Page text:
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Brewing a holiday mead requires timing and planning

The holiday season may feel a long way away, but when you brew beer or make wine, you have to have an eye to the future.

This year I wanted to make a holiday cyser: a mead drink made with an apple cider base.

Mead is one of the oldest fermented beverages known to man — Beowulf enjoyed a mug of mead — and is a drink in which a majority of the fermented sugar comes from honey. Apple cider is simply unfiltered juice from apples and is only available during apple harvest season.

Fortunately, I’m a beekeeper so I had plenty of honey on reserve; I needed to use 11 pounds of honey per five gallons of apple cider. Unfortunately for my dad, our apple harvest wasn’t particularly fruitful this year, so we didn’t have to battle over who would get the apples for making fermented drinks — there were just enough for me.

Originally I wanted to use our apple press to juice the apples, but I only needed 10 gallons of juice so my dad suggested a smaller scale option: the electric juicer. It took about three or four hours with three people — my dad washing apples, my mom slicing and me juicing — but the freshness was unbeatable.

My cider had a bit more sediment than I was hoping for, so I had to rack the cider — gravity siphoning — into a new carboy and let it settle out for a day before I was able to brew.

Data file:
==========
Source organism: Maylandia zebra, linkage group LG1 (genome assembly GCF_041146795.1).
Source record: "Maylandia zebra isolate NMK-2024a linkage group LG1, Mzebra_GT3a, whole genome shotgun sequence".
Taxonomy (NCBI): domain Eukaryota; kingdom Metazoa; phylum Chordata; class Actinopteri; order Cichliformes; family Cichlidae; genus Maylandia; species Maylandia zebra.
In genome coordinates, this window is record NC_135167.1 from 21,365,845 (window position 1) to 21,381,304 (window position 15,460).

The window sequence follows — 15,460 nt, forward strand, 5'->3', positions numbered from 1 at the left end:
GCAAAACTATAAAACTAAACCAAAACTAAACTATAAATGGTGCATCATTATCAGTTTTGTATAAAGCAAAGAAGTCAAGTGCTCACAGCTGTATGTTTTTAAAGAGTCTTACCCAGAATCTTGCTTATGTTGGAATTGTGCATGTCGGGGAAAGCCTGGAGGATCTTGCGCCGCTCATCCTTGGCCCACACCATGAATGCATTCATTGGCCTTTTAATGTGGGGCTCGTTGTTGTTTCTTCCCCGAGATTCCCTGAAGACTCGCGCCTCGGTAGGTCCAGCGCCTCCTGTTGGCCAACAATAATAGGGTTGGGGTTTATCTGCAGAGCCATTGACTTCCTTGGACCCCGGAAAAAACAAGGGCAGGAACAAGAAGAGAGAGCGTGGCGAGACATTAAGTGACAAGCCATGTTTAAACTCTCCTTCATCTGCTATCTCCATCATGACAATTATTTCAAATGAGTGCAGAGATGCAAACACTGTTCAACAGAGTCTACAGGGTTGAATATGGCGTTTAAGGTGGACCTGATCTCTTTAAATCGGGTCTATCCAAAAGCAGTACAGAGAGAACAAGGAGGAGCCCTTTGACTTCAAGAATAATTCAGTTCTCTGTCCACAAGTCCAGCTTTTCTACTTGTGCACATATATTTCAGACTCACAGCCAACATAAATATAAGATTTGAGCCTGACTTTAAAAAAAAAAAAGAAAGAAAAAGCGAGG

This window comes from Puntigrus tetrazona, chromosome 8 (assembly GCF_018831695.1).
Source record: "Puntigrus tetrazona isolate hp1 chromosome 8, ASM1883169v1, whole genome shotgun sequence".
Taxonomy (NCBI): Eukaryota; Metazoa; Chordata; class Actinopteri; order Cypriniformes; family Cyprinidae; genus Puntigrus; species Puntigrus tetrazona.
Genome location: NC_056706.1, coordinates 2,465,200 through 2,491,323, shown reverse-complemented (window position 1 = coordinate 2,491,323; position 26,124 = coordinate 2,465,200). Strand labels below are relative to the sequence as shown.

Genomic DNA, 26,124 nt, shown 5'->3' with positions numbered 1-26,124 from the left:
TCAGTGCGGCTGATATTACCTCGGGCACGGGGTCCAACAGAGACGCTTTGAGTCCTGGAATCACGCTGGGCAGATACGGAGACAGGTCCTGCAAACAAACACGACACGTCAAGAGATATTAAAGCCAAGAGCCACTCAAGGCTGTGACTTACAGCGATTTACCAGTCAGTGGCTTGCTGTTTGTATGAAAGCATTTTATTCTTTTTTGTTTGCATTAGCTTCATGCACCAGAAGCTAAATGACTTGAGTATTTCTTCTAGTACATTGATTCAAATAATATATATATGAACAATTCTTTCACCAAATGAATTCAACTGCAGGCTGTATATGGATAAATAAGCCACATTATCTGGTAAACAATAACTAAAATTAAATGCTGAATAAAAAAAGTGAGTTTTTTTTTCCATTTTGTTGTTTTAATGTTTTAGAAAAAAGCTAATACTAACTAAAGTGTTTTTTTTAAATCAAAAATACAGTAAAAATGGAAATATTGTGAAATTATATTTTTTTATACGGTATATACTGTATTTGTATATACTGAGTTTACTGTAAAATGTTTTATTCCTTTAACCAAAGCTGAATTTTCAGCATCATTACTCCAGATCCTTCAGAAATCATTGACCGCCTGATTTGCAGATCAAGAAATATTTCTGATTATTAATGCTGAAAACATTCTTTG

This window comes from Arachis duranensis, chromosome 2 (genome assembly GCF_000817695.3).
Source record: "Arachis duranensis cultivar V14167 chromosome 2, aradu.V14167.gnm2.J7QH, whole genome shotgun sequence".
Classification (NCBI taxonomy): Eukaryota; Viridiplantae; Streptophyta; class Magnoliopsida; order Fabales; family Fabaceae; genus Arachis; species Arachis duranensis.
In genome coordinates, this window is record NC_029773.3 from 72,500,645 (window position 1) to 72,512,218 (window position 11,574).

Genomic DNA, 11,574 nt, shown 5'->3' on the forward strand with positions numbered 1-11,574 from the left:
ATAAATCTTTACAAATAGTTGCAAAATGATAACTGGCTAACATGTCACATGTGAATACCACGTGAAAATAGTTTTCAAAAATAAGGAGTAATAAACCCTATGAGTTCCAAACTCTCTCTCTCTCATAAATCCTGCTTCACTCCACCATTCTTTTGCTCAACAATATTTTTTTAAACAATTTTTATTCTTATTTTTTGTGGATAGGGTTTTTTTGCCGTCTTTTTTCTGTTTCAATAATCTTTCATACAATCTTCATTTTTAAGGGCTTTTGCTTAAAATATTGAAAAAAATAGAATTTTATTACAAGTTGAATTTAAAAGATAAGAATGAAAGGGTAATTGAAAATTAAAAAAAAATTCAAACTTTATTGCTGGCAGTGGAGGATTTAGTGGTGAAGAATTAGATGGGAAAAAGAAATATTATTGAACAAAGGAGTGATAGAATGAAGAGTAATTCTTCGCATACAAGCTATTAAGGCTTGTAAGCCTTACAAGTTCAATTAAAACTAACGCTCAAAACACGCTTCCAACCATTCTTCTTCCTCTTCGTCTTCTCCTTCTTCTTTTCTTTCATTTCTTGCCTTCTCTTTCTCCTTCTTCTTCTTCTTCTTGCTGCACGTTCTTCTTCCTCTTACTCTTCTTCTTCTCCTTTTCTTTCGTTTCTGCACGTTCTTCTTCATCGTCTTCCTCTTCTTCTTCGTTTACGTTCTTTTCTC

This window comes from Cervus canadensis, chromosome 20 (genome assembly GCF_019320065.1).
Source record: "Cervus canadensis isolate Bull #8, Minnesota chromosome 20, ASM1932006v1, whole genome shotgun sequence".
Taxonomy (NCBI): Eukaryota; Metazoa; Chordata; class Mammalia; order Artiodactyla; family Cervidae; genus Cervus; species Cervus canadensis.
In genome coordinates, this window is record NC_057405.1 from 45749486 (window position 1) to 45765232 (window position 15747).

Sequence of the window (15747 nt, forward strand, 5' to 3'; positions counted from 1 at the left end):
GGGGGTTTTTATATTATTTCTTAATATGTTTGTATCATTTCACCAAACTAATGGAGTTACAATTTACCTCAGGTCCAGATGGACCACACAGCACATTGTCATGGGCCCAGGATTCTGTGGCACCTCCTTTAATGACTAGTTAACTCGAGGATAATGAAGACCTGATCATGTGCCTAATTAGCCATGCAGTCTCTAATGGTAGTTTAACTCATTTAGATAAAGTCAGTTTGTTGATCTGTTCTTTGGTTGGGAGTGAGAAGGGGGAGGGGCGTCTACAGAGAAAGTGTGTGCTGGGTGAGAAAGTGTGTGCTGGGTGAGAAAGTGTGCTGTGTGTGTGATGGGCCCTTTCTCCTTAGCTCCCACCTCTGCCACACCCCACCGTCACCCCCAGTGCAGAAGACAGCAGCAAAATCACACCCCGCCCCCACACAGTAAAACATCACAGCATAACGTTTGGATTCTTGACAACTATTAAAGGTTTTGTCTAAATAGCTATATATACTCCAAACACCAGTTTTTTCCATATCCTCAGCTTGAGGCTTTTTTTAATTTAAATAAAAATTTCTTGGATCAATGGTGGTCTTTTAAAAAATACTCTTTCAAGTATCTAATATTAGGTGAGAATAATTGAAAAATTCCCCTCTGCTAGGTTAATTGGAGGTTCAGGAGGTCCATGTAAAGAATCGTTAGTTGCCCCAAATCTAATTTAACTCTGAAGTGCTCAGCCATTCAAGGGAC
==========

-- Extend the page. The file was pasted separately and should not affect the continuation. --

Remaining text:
The recipe itself was one that I found and was simple to follow: 5 gallons of unpasteurized apple cider, 11 pounds of honey, three cinnamon sticks, six whole cloves and a teaspoon of orange peel.

I added all of my ingredients — minus the orange peel — to the brew for the beginning of the boil; I added the orange peel with 15 minutes left in the one-hour boil. I considered adding two crushed nutmeg and two chopped vanilla beans for additional flavor, but of course that lightning bolt didn’t strike me until I was midway through brewing the second five gallons.

My mom was, during the second brew, a little annoyed that I’d occupied her kitchen for seven hours across several days, but the brewing process made the entire house smell like apple pie so I think she forgave me at least a little.

After boiling for an hour, I crash cooled the mead in an ice bath and then siphoned it back into a glass carboy, along with a packet of Red Star Côte des Blancs yeast, to ferment in a cool dark place. My original gravity ratings were at 1.110 and 1.210 respectively, which will likely make them slightly below the anticipated 14.7% ABV.

Ultimately I’ll have to wait seven weeks before I’ll know for sure where the flavor ended: the mead will spend two weeks in the primary fermenter, three weeks in the secondary fermenter and two weeks in the bottle.

Fast forward to bottling day to see what happens next in the mead-making process.

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